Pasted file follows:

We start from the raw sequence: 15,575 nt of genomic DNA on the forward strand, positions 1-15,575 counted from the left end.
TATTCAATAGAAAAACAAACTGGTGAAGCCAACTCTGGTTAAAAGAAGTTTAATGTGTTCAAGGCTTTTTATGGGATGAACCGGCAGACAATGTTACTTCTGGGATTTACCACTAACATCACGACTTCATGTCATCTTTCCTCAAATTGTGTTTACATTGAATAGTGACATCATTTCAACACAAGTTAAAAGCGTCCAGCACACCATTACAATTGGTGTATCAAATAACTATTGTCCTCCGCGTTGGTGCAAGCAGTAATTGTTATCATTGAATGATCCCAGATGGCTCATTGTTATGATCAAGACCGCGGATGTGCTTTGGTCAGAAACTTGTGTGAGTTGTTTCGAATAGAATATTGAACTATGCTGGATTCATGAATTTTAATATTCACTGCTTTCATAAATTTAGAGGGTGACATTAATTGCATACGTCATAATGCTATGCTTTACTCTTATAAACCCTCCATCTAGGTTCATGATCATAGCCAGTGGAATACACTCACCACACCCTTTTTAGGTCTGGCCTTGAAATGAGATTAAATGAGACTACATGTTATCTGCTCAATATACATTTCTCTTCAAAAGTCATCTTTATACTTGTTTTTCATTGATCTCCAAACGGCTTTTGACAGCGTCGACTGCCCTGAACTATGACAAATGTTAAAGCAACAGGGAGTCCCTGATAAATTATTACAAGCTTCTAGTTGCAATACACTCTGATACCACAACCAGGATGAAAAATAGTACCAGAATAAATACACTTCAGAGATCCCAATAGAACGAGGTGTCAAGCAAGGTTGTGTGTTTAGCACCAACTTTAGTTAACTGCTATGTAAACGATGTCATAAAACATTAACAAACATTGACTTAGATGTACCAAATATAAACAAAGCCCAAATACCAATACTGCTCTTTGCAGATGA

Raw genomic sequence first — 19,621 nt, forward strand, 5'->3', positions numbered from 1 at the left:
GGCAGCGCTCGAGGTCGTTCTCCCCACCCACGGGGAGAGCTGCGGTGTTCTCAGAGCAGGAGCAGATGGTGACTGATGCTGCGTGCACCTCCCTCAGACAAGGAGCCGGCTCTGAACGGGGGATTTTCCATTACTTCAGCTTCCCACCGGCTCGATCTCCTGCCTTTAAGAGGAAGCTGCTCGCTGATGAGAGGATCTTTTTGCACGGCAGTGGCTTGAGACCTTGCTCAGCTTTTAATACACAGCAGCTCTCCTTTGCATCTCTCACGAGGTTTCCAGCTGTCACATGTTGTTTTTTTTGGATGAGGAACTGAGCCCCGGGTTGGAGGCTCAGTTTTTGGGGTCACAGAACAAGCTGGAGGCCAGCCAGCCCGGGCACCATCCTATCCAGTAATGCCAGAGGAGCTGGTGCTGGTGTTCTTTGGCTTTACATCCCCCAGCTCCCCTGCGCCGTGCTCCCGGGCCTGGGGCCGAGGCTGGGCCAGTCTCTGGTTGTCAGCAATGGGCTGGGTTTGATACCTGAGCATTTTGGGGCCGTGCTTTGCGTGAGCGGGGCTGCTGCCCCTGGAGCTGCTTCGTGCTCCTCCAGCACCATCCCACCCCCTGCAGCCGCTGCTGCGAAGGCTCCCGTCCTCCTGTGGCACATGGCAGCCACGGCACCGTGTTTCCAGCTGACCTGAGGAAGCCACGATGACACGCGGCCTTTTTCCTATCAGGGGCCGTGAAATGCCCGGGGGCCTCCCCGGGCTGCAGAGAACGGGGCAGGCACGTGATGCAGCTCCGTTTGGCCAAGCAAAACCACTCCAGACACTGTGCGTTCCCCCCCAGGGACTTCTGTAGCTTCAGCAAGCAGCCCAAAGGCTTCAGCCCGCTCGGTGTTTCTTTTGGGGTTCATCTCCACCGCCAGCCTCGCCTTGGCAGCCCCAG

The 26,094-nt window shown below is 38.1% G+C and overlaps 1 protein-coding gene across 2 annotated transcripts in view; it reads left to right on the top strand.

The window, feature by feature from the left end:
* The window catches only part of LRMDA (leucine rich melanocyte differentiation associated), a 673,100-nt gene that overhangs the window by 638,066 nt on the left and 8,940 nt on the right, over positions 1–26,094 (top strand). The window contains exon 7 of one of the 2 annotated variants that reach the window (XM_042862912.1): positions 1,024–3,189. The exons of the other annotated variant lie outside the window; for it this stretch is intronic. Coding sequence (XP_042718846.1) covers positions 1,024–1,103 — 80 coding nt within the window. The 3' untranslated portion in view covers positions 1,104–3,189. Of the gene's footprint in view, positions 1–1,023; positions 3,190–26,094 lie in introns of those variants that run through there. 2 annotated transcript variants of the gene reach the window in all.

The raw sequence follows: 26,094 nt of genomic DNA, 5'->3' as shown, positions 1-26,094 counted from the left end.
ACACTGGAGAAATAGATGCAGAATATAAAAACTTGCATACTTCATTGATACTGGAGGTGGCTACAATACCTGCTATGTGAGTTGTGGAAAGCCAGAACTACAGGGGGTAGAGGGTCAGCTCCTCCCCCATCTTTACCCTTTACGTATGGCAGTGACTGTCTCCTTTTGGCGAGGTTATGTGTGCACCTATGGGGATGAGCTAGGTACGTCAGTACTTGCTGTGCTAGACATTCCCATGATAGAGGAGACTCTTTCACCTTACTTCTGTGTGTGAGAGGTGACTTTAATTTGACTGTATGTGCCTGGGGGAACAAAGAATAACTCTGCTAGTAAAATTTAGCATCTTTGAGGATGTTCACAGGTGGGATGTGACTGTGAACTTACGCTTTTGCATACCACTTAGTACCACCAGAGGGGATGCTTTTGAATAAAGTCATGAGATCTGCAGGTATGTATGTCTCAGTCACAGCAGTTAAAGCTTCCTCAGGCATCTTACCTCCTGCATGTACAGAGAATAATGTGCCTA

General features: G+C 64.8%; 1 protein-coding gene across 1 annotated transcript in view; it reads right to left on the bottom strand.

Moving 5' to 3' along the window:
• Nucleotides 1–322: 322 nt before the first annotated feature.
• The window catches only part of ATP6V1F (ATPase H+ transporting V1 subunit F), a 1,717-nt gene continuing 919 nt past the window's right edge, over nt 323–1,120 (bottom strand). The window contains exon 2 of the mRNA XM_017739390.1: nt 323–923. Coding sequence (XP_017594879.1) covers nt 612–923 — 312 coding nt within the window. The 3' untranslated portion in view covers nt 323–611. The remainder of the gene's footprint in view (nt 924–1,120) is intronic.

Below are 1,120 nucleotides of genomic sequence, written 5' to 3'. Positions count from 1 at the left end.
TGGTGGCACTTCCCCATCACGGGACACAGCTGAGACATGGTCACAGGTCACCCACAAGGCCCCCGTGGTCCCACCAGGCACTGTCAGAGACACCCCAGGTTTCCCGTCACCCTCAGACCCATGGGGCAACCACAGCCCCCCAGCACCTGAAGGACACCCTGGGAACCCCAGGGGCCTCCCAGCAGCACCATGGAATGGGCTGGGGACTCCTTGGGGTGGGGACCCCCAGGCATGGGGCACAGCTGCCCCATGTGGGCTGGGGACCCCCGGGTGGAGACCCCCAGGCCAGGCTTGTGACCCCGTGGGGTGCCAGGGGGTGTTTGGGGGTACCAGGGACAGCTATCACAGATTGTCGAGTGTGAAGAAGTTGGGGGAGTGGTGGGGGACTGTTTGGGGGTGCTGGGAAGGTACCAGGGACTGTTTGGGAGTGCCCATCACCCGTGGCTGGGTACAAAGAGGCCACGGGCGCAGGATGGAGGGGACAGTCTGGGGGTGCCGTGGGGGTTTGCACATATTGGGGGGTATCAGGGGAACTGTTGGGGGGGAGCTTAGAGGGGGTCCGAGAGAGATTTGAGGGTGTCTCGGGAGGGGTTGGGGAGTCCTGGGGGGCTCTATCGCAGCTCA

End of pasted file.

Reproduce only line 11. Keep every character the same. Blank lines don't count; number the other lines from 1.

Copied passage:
Moving 5' to 3' along the window: